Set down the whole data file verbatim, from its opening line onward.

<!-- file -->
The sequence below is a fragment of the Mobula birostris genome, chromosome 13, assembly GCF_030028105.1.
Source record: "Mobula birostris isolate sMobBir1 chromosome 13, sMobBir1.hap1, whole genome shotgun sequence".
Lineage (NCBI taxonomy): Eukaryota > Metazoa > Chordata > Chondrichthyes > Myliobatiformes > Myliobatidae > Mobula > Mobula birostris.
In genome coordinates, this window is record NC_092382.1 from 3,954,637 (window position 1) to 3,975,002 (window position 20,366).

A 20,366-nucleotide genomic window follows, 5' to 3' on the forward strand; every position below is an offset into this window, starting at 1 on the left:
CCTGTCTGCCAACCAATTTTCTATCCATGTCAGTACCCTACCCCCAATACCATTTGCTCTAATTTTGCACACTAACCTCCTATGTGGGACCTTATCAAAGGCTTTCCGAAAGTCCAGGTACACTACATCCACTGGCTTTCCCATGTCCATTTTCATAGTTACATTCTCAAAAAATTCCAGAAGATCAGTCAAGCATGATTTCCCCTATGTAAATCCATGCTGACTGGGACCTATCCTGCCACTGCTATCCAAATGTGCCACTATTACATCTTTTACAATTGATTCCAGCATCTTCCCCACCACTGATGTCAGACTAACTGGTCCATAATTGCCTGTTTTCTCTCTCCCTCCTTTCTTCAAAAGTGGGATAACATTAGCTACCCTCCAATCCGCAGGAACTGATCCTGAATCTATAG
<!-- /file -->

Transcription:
The sequence below is a fragment of the Mobula birostris genome, chromosome 13, assembly GCF_030028105.1.
Source record: "Mobula birostris isolate sMobBir1 chromosome 13, sMobBir1.hap1, whole genome shotgun sequence".
Lineage (NCBI taxonomy): Eukaryota > Metazoa > Chordata > Chondrichthyes > Myliobatiformes > Myliobatidae > Mobula > Mobula birostris.
In genome coordinates, this window is record NC_092382.1 from 3,954,637 (window position 1) to 3,975,002 (window position 20,366).

A 20,366-nucleotide genomic window follows, 5' to 3' on the forward strand; every position below is an offset into this window, starting at 1 on the left:
CCTGTCTGCCAACCAATTTTCTATCCATGTCAGTACCCTACCCCCAATACCATTTGCTCTAATTTTGCACACTAACCTCCTATGTGGGACCTTATCAAAGGCTTTCCGAAAGTCCAGGTACACTACATCCACTGGCTTTCCCATGTCCATTTTCATAGTTACATTCTCAAAAAATTCCAGAAGATCAGTCAAGCATGATTTCCCCTATGTAAATCCATGCTGACTGGGACCTATCCTGCCACTGCTATCCAAATGTGCCACTATTACATCTTTTACAATTGATTCCAGCATCTTCCCCACCACTGATGTCAGACTAACTGGTCCATAATTGCCTGTTTTCTCTCTCCCTCCTTTCTTCAAAAGTGGGATAACATTAGCTACCCTCCAATCCGCAGGAACTGATCCTGAATCTATAG